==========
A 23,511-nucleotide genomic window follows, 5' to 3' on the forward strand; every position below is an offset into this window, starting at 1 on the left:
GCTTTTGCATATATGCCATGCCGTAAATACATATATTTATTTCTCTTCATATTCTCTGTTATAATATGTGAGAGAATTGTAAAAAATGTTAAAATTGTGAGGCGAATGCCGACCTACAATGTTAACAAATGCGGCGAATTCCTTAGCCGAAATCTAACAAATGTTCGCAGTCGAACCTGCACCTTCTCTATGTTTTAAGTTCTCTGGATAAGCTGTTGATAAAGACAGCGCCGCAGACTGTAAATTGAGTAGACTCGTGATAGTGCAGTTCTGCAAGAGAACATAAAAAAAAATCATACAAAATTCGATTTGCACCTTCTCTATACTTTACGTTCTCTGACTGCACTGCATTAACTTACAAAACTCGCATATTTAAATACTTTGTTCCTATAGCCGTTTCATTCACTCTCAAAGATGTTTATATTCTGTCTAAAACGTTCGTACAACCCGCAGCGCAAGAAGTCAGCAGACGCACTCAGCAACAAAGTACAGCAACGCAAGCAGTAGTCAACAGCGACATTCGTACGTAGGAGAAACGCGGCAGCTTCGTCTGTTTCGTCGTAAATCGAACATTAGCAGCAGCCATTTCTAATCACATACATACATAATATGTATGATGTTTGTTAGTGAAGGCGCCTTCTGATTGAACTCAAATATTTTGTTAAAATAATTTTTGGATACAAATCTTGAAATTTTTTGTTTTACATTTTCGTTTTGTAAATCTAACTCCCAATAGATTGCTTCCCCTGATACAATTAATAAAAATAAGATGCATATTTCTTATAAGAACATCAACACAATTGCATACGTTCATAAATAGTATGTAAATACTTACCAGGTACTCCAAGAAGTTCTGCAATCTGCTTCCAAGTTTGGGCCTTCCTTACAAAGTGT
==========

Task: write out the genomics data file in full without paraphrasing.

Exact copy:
A 23,511-nucleotide genomic window follows, 5' to 3' on the forward strand; every position below is an offset into this window, starting at 1 on the left:
GCTTTTGCATATATGCCATGCCGTAAATACATATATTTATTTCTCTTCATATTCTCTGTTATAATATGTGAGAGAATTGTAAAAAATGTTAAAATTGTGAGGCGAATGCCGACCTACAATGTTAACAAATGCGGCGAATTCCTTAGCCGAAATCTAACAAATGTTCGCAGTCGAACCTGCACCTTCTCTATGTTTTAAGTTCTCTGGATAAGCTGTTGATAAAGACAGCGCCGCAGACTGTAAATTGAGTAGACTCGTGATAGTGCAGTTCTGCAAGAGAACATAAAAAAAAATCATACAAAATTCGATTTGCACCTTCTCTATACTTTACGTTCTCTGACTGCACTGCATTAACTTACAAAACTCGCATATTTAAATACTTTGTTCCTATAGCCGTTTCATTCACTCTCAAAGATGTTTATATTCTGTCTAAAACGTTCGTACAACCCGCAGCGCAAGAAGTCAGCAGACGCACTCAGCAACAAAGTACAGCAACGCAAGCAGTAGTCAACAGCGACATTCGTACGTAGGAGAAACGCGGCAGCTTCGTCTGTTTCGTCGTAAATCGAACATTAGCAGCAGCCATTTCTAATCACATACATACATAATATGTATGATGTTTGTTAGTGAAGGCGCCTTCTGATTGAACTCAAATATTTTGTTAAAATAATTTTTGGATACAAATCTTGAAATTTTTTGTTTTACATTTTCGTTTTGTAAATCTAACTCCCAATAGATTGCTTCCCCTGATACAATTAATAAAAATAAGATGCATATTTCTTATAAGAACATCAACACAATTGCATACGTTCATAAATAGTATGTAAATACTTACCAGGTACTCCAAGAAGTTCTGCAATCTGCTTCCAAGTTTGGGCCTTCCTTACAAAGTGT